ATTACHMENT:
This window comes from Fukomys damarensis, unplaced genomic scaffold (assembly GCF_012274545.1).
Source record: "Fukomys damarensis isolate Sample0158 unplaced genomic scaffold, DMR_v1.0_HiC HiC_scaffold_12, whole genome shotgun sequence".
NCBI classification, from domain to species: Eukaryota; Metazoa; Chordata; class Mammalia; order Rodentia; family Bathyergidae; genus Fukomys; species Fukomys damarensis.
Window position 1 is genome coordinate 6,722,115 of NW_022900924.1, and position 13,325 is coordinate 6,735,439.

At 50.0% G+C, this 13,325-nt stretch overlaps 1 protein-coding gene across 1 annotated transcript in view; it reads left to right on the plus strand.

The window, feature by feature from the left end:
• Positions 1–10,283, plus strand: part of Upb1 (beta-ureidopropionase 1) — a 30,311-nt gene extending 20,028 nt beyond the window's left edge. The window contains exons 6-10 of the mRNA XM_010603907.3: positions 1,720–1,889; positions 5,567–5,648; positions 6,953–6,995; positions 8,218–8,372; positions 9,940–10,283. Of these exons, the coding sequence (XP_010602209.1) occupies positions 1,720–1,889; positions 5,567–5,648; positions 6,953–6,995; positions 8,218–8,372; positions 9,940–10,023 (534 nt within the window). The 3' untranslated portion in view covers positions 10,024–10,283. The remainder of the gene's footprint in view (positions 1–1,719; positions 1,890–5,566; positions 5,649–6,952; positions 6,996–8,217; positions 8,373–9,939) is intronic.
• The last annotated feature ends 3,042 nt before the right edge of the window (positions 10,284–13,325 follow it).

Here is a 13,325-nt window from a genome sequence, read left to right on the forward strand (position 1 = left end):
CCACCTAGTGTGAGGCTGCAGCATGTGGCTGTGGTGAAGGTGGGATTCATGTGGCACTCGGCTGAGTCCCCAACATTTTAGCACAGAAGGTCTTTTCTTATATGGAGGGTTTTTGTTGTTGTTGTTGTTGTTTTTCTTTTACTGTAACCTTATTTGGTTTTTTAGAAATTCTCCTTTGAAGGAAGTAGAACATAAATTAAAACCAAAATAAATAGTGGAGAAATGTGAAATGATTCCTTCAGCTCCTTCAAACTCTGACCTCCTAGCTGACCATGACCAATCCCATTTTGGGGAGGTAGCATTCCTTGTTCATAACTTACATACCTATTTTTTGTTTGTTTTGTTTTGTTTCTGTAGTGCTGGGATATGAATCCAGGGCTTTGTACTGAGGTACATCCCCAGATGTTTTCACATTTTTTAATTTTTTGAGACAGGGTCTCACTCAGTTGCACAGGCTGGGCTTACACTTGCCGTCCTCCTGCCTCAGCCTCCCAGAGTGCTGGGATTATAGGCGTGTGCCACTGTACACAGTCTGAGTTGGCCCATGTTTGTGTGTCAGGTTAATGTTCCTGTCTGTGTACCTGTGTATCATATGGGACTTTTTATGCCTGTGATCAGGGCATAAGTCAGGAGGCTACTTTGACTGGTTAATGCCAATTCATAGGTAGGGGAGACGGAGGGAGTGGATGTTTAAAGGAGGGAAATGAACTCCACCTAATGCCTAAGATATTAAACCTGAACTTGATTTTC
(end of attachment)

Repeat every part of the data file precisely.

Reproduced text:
This window comes from Fukomys damarensis, unplaced genomic scaffold (assembly GCF_012274545.1).
Source record: "Fukomys damarensis isolate Sample0158 unplaced genomic scaffold, DMR_v1.0_HiC HiC_scaffold_12, whole genome shotgun sequence".
NCBI classification, from domain to species: Eukaryota; Metazoa; Chordata; class Mammalia; order Rodentia; family Bathyergidae; genus Fukomys; species Fukomys damarensis.
Window position 1 is genome coordinate 6,722,115 of NW_022900924.1, and position 13,325 is coordinate 6,735,439.

At 50.0% G+C, this 13,325-nt stretch overlaps 1 protein-coding gene across 1 annotated transcript in view; it reads left to right on the plus strand.

The window, feature by feature from the left end:
• Positions 1–10,283, plus strand: part of Upb1 (beta-ureidopropionase 1) — a 30,311-nt gene extending 20,028 nt beyond the window's left edge. The window contains exons 6-10 of the mRNA XM_010603907.3: positions 1,720–1,889; positions 5,567–5,648; positions 6,953–6,995; positions 8,218–8,372; positions 9,940–10,283. Of these exons, the coding sequence (XP_010602209.1) occupies positions 1,720–1,889; positions 5,567–5,648; positions 6,953–6,995; positions 8,218–8,372; positions 9,940–10,023 (534 nt within the window). The 3' untranslated portion in view covers positions 10,024–10,283. The remainder of the gene's footprint in view (positions 1–1,719; positions 1,890–5,566; positions 5,649–6,952; positions 6,996–8,217; positions 8,373–9,939) is intronic.
• The last annotated feature ends 3,042 nt before the right edge of the window (positions 10,284–13,325 follow it).

Here is a 13,325-nt window from a genome sequence, read left to right on the forward strand (position 1 = left end):
CCACCTAGTGTGAGGCTGCAGCATGTGGCTGTGGTGAAGGTGGGATTCATGTGGCACTCGGCTGAGTCCCCAACATTTTAGCACAGAAGGTCTTTTCTTATATGGAGGGTTTTTGTTGTTGTTGTTGTTGTTTTTCTTTTACTGTAACCTTATTTGGTTTTTTAGAAATTCTCCTTTGAAGGAAGTAGAACATAAATTAAAACCAAAATAAATAGTGGAGAAATGTGAAATGATTCCTTCAGCTCCTTCAAACTCTGACCTCCTAGCTGACCATGACCAATCCCATTTTGGGGAGGTAGCATTCCTTGTTCATAACTTACATACCTATTTTTTGTTTGTTTTGTTTTGTTTCTGTAGTGCTGGGATATGAATCCAGGGCTTTGTACTGAGGTACATCCCCAGATGTTTTCACATTTTTTAATTTTTTGAGACAGGGTCTCACTCAGTTGCACAGGCTGGGCTTACACTTGCCGTCCTCCTGCCTCAGCCTCCCAGAGTGCTGGGATTATAGGCGTGTGCCACTGTACACAGTCTGAGTTGGCCCATGTTTGTGTGTCAGGTTAATGTTCCTGTCTGTGTACCTGTGTATCATATGGGACTTTTTATGCCTGTGATCAGGGCATAAGTCAGGAGGCTACTTTGACTGGTTAATGCCAATTCATAGGTAGGGGAGACGGAGGGAGTGGATGTTTAAAGGAGGGAAATGAACTCCACCTAATGCCTAAGATATTAAACCTGAACTTGATTTTC